Publication - FOI/EIR release

Question relating to Nuremberg Code and Scots Law: FOI release

Published: 27 Jan 2021

Information request and response under the Freedom of Information (Scotland) Act 2002

Published:
27 Jan 2021
Question relating to Nuremberg Code and Scots Law: FOI release
FOI reference: FOI/202000108950
Date received: 7 Nov 2020
Date responded: 7 Dec 2020
Information requested

"How is it recorded on Scottish Government systems that the Nuremberg Code is enshrined in Scots Law".

Response

As a general principle, health ethics is not devolved to Scotland and therefore the Nuremberg Principles are not part of Scots Law. However, research conducted in NHS Scotland is regulated and governed through a UK wide system which observes those principles. The Research Ethics Service in Scotland is a part of the UK-wide national service, facilitating research whilst simultaneously protecting the rights, safety, dignity and well-being of people participating in research in the NHS. The Ethics Service:

1. Provide robust and responsive ethical review of research by RECs.
2. Provide ethical guidance and management support to RECs.
3. Deliver a quality assurance (QA) Framework for the research ethics service.
4. Deliver training and support for researchers and REC members.
5. Work with colleagues in the wider regulatory environment to streamline the processes for approving research.
6. Promote and support transparency in research.

Phase 1 studies in healthy volunteers are assessed by RECs which are recognised to review this type of research. ‘Recognised’ RECs are recognised by the United Kingdom Ethics Committee Authority (UKECA) for the review of Clinical Trials of Investigational Medicinal Products (CTIMPs), in accordance with The Medicines for Human Use (Clinical Trials) Regulations 2004.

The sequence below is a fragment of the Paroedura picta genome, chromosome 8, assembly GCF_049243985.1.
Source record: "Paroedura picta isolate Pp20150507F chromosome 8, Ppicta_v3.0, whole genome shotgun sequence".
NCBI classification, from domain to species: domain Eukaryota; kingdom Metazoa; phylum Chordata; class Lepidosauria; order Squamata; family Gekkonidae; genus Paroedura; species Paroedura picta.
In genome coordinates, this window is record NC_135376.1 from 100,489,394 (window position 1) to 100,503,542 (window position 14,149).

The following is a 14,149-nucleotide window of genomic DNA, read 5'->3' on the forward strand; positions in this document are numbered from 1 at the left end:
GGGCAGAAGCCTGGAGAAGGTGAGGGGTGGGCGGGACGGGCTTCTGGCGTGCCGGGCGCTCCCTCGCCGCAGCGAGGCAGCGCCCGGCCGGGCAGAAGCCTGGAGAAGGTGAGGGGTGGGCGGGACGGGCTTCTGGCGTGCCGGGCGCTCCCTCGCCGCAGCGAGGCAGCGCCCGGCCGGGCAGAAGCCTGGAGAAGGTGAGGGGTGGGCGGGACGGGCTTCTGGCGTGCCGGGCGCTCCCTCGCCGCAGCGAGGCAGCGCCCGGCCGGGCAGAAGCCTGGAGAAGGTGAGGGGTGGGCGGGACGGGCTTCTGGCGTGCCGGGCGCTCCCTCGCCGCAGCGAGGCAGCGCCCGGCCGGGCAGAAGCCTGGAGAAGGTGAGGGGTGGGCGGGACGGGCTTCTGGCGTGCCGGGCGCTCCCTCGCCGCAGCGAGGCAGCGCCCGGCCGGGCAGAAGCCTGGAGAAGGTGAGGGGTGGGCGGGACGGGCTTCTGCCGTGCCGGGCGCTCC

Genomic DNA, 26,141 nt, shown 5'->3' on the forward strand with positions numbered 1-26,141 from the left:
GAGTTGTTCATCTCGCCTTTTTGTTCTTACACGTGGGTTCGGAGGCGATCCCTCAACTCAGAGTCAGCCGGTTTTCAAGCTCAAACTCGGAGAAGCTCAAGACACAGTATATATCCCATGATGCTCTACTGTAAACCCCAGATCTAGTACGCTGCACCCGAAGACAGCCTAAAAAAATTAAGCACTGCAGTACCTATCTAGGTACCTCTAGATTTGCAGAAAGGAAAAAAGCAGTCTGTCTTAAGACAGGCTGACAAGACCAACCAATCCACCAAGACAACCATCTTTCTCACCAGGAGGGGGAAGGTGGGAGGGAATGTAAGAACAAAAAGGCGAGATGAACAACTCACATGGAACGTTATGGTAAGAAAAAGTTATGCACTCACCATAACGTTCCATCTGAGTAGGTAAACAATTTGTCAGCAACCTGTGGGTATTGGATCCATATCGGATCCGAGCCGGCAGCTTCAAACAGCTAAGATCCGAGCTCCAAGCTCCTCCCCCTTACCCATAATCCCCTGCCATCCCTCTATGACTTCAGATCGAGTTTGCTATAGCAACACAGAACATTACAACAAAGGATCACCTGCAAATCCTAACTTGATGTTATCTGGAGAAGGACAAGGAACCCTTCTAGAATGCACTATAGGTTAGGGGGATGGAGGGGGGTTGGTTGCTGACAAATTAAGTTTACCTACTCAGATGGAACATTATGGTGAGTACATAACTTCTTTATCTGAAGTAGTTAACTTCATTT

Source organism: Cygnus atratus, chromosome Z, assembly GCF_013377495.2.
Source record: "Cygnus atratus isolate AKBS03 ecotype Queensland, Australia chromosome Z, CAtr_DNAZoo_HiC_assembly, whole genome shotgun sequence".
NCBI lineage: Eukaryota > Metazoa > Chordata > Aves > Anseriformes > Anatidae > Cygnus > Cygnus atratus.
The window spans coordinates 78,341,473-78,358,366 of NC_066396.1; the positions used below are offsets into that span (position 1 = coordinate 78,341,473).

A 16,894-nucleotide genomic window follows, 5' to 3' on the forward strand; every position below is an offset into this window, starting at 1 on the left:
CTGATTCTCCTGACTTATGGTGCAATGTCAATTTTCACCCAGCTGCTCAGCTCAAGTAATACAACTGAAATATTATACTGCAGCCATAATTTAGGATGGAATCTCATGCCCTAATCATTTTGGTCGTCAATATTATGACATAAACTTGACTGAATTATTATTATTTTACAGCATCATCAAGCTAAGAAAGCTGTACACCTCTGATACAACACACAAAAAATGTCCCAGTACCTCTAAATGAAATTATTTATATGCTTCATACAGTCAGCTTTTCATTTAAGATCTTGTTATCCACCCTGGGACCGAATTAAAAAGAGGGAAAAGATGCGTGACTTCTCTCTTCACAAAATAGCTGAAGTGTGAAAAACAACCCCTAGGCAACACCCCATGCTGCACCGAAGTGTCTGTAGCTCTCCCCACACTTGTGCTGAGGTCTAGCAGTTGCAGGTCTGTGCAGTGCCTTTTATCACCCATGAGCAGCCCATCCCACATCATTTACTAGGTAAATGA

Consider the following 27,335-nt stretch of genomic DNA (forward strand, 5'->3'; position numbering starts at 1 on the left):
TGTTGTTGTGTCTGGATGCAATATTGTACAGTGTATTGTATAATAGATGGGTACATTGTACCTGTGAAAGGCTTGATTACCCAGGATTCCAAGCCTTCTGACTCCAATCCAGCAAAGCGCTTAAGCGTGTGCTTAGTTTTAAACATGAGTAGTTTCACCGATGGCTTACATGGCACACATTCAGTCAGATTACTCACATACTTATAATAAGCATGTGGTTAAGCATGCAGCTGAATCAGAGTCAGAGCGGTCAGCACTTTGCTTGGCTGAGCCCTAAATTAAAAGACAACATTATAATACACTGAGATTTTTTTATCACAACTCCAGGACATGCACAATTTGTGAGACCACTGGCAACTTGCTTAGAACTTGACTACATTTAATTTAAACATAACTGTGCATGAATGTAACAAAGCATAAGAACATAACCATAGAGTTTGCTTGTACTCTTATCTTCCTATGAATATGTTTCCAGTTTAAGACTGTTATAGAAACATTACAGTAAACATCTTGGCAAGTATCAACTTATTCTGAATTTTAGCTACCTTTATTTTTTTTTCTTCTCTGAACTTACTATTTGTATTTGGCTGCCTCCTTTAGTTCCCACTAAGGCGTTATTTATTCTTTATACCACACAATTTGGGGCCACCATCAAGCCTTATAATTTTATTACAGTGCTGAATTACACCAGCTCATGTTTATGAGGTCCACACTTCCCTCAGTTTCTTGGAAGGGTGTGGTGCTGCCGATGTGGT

Governance of the Research Ethics Committees (RECs) in Scotland is provided by the NHS Health Board, the Chief Scientist Office (CSO), the Health Research Authority (HRA) and the United Kingdom Ethics Committee Authority (UKECA). Research Ethics Committees operate entirely independent of researchers, sponsors and funders, with each REC consisting of up to 18 volunteer Lay and Expert members. This ensures they are able to put participants at the heart of their review; and the UK health research ethics legislation respects the principles outlined in the code and in the legislation https://www.hra.nhs.uk/planning-and-improving-research/policies-standards-legislation/governancearrangement-research-ethics-committees/.

However, any legislation is only as good as the way in which it is implemented. We require research staff to undertake Good Clinical Practice training before they can start research and this training must be regularly updated. Further information on this can be found here Research Governance |NHS Research Scotland |NHS Research Scotland. In addition, the Ethics Service works to a Framework agreed among all Four Nations of the UK, the UK research governance framework Governance Arrangements for Research Ethics Committees.

This UK policy document describes how NHS/HSC Research Ethics Committees function and specifies when review by an NHS/HSC Research Ethics Committee is required. https://www.legislation.gov.uk/uksi/2004/1031/contents/made.

Full details of all legislation and agreed policies followed by RECs is available on the HRA website at https://www.hra.nhs.uk/about-us/committees-and-services/res-and-recs/research-ethics-service/ and the NHS Research Scotland website at Research Ethics |NHS Research Scotland |NHS Research Scotland.

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Contact

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Central Enquiry Unit
Email: ceu@gov.scot
Phone: 0300 244 4000

The Scottish Government
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